The impact of sharing results of a randomized breast cancer clinical trial with study participants.
ABSTRACT There has been growing interest in providing clinical trial participants with study results yet only limited information exists regarding the process and impact of sharing results. We sought to evaluate patient perceptions of how results had been shared from a large randomized cooperative group trial, and the impact of learning results.
A subset of women who participated in NCCTG 9831 (A Phase III Trial of Adjuvant Chemotherapy with or without Trastuzumab for Women with HER2-positive Breast Cancer) were mailed surveys after the preliminary study results were released to the public and mailed to participants.
One hundred and 67 of 228 surveys sent (73%) were returned; 61% reported receiving trastuzumab on study; 4% reported recurrent disease. Ninety-five percent of participants were glad they received results; 81% were satisfied with how results were shared; 23% were more anxious after learning the results. Sixty-nine percent correctly interpreted the results. Logistic regression revealed that satisfaction with the process of receiving results was associated with satisfaction with treatment (P = 0.04), and increased anxiety was associated with dissatisfaction with treatment (0.02), incorrect interpretation of results (0.04), and not having received trastuzumab (P < 0.0001).
Sharing results directly with study participants is met with overwhelmingly favorable responses from patients, although some may not initially understand the findings. The potential for increased anxiety should be considered, and psychosocial support may be required by some. A plan to share results should be routinely and prospectively considered in the design of cancer clinical trials.
Full-textDOI: · Available from: Deborah Collyar, May 30, 2015
SourceAvailable from: Sharyl Nass
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ABSTRACT: Recommendations and guidance on how to handle the return of genetic results to patients have offered limited insight into how to approach incidental genetic findings in the context of clinical trials. This paper provides the Genomics and Randomized Trials Network (GARNET) recommendations on incidental genetic findings in the context of clinical trials, and discusses the ethical and practical issues considered in formulating our recommendations. There are arguments in support of as well as against returning incidental genetic findings in clinical trials. For instance, reporting incidental findings in clinical trials may improve the investigator-participant relationship and the satisfaction of participation, but it may also blur the line between clinical care and research. The issues of whether and how to return incidental genetic findings, including the costs of doing so, should be considered when developing clinical trial protocols. Once decided, plans related to sharing individual results from the aim(s) of the trial, as well as incidental findings, should be discussed explicitly in the consent form. Institutional Review Boards (IRBs) and other study-specific governing bodies should be part of the decision as to if, when, and how to return incidental findings, including when plans in this regard are being reconsidered.Genome Medicine 01/2013; 5(1):7. DOI:10.1186/gm411 · 4.94 Impact Factor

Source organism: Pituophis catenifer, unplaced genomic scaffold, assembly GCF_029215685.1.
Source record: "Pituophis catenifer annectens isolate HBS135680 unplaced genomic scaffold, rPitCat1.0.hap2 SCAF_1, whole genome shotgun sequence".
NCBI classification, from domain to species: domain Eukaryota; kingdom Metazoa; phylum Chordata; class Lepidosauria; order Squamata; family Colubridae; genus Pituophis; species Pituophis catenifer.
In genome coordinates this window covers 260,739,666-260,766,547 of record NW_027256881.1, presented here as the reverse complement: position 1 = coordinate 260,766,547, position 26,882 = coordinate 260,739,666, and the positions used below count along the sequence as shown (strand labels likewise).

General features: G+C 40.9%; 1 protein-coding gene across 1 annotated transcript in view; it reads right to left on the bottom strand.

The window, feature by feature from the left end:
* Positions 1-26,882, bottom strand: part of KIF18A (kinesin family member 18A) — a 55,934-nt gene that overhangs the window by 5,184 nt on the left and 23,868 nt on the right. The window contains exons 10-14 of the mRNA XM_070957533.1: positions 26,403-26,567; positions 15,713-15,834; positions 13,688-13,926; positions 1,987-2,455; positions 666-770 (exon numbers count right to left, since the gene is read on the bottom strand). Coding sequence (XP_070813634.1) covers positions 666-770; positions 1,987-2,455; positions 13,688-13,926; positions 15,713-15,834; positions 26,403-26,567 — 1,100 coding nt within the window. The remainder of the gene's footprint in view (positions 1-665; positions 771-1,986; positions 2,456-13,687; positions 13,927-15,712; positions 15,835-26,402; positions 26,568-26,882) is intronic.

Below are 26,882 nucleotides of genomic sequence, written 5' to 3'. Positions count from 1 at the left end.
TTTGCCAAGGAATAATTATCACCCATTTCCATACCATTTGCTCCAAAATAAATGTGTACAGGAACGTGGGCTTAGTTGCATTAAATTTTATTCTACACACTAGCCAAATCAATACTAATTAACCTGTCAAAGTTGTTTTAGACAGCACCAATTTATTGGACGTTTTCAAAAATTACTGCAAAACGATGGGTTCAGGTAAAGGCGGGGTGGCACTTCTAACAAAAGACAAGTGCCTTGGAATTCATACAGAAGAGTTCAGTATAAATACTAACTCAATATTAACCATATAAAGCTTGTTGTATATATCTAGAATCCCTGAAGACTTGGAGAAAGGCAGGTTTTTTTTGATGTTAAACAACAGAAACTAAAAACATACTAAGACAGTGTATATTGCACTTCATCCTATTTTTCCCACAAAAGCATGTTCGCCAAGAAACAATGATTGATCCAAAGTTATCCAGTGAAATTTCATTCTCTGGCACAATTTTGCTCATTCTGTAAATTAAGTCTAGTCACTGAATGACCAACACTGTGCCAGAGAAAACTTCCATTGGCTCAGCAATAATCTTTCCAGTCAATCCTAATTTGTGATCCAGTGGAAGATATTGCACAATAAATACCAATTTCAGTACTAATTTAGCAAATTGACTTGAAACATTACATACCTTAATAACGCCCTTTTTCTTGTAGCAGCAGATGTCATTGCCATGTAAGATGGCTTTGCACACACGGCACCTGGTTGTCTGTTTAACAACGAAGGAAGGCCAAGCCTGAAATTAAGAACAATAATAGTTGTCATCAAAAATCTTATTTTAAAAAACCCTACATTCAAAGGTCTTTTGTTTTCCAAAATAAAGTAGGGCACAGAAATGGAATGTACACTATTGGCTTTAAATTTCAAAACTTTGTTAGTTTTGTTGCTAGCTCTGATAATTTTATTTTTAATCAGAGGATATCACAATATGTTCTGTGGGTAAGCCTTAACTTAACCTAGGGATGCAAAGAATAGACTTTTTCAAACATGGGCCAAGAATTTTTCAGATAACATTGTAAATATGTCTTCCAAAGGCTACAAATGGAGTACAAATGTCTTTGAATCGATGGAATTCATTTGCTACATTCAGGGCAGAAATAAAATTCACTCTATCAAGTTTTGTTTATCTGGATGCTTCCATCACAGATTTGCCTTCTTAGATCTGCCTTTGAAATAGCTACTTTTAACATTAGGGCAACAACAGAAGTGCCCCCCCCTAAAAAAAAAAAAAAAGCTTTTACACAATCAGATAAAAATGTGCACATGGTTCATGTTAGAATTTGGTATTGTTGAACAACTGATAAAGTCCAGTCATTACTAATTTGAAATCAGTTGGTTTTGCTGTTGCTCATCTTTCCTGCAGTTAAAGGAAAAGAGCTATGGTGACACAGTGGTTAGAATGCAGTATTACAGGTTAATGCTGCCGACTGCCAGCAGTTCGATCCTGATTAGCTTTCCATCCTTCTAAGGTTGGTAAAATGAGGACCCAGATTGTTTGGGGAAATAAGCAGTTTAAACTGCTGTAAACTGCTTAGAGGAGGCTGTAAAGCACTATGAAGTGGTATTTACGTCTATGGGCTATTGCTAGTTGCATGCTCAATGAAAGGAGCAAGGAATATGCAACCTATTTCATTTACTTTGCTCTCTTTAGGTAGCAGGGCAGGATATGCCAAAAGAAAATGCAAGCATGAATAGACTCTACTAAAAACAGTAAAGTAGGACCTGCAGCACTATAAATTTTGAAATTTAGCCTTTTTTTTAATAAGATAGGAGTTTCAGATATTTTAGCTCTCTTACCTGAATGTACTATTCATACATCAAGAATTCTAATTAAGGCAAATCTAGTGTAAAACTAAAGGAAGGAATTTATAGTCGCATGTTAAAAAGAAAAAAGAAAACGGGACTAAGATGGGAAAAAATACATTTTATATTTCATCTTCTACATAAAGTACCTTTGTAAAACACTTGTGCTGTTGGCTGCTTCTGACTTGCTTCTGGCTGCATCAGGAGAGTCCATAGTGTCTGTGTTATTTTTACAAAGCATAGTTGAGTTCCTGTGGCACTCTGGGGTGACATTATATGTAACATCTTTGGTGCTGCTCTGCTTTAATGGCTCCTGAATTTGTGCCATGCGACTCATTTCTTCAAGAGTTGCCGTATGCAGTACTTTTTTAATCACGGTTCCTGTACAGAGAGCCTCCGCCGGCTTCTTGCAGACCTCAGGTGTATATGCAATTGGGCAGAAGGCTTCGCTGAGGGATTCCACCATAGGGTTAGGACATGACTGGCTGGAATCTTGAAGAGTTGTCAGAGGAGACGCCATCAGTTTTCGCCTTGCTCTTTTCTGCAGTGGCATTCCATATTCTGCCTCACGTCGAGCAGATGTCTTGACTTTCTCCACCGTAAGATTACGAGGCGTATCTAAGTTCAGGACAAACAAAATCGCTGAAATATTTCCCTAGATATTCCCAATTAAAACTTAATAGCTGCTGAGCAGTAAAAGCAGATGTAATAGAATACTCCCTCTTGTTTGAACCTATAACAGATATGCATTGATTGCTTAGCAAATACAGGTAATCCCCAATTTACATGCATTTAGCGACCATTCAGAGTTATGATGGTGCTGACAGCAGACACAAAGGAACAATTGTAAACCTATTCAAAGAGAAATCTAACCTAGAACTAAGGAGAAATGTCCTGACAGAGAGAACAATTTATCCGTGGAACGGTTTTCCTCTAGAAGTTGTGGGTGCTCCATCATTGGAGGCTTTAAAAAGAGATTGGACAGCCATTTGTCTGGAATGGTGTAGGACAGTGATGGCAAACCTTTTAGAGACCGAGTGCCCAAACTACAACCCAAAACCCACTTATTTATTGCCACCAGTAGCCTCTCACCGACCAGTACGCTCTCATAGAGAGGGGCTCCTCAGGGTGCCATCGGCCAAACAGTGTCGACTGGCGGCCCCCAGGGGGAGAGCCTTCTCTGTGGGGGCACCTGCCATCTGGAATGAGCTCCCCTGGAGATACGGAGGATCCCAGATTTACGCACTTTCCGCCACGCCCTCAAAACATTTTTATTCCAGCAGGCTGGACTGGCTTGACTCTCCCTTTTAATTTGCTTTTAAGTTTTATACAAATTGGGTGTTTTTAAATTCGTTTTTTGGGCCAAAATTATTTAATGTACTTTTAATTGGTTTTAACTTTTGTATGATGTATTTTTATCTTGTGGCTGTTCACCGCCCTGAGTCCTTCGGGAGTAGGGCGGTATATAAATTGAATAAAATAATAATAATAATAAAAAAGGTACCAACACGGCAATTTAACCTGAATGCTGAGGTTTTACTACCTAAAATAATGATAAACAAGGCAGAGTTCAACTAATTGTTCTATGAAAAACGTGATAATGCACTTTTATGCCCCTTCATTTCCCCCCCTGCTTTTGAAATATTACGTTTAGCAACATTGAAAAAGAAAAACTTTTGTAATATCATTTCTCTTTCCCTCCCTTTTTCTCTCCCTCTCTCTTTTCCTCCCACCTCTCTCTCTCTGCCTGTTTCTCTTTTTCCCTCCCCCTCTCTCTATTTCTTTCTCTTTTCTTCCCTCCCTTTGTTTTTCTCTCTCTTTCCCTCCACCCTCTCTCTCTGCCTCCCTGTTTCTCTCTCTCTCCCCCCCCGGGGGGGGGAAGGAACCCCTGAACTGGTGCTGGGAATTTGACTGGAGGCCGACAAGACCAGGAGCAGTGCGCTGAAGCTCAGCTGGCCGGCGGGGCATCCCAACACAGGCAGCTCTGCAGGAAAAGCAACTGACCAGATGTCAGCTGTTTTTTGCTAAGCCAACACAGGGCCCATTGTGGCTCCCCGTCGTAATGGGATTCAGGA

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ABSTRACT: Background: CYP2D6 is a critical enzyme in the metabolism of tamoxifen and potentially a key determinant in breast cancer outcomes. Our study examined patients' beliefs about how the CYP2D6 genotype would affect their prognoses. Methods: Women enrolled in a pharmacogenomic clinical trial and on tamoxifen for prevention or treatment of breast cancer underwent CYP2D6 genotyping (EM = extensive, IM = intermediate, PM = poor metabolizing alleles). The informed consent said that the purpose of the trial was to examine effects of dose adjustment based on genotype, but that clinical benefits were uncertain. Our embedded sub-study surveyed 320 patients prior to receiving their genotypes. We experimentally manipulated 6 vignettes to describe hypothetical tamoxifen treatment (no or yes) and hypothetical genotype (EM, IM or PM). For each vignette, women gave their perceived recurrence risk (RR; 0-100%). Results: Women believed that genotype would not affect their RR if they did not take tamoxifen (p = 0.06). However, women believed that if prescribed tamoxifen, genotype would affect their RR (22% if EM, 30% if IM and 40% if PM, p < 0.001). Conclusion: Women believed that extensive tamoxifen metabolizers had better prognoses, despite study materials stating uncertainty about any benefit. The rapidly changing nature of genomic science calls for caution when communicating clinical utility. © 2014 S. Karger AG, Basel.Public Health Genomics 01/2014; 17(1):43-47. DOI:10.1159/000356565 · 2.46 Impact Factor